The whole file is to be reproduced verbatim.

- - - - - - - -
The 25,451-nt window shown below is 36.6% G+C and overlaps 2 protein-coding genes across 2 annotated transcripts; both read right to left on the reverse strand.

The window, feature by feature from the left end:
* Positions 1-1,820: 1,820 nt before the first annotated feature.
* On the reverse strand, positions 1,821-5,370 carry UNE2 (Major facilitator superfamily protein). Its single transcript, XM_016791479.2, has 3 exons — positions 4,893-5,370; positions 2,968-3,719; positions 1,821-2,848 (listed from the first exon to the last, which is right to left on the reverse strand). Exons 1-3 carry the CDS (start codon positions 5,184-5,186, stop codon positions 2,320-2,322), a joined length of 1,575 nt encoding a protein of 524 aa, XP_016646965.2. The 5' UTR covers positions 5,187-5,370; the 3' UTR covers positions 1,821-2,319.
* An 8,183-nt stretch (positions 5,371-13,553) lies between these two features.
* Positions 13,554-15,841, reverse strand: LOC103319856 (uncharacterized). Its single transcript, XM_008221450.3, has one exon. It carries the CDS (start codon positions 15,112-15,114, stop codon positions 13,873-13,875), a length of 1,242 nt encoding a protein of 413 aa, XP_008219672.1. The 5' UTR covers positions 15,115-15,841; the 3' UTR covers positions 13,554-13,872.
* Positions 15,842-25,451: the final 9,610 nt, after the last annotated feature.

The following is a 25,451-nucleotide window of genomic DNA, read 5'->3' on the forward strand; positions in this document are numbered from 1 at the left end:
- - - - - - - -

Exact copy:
The 25,451-nt window shown below is 36.6% G+C and overlaps 2 protein-coding genes across 2 annotated transcripts; both read right to left on the reverse strand.

The window, feature by feature from the left end:
* Positions 1-1,820: 1,820 nt before the first annotated feature.
* On the reverse strand, positions 1,821-5,370 carry UNE2 (Major facilitator superfamily protein). Its single transcript, XM_016791479.2, has 3 exons — positions 4,893-5,370; positions 2,968-3,719; positions 1,821-2,848 (listed from the first exon to the last, which is right to left on the reverse strand). Exons 1-3 carry the CDS (start codon positions 5,184-5,186, stop codon positions 2,320-2,322), a joined length of 1,575 nt encoding a protein of 524 aa, XP_016646965.2. The 5' UTR covers positions 5,187-5,370; the 3' UTR covers positions 1,821-2,319.
* An 8,183-nt stretch (positions 5,371-13,553) lies between these two features.
* Positions 13,554-15,841, reverse strand: LOC103319856 (uncharacterized). Its single transcript, XM_008221450.3, has one exon. It carries the CDS (start codon positions 15,112-15,114, stop codon positions 13,873-13,875), a length of 1,242 nt encoding a protein of 413 aa, XP_008219672.1. The 5' UTR covers positions 15,115-15,841; the 3' UTR covers positions 13,554-13,872.
* Positions 15,842-25,451: the final 9,610 nt, after the last annotated feature.

The following is a 25,451-nucleotide window of genomic DNA, read 5'->3' on the forward strand; positions in this document are numbered from 1 at the left end: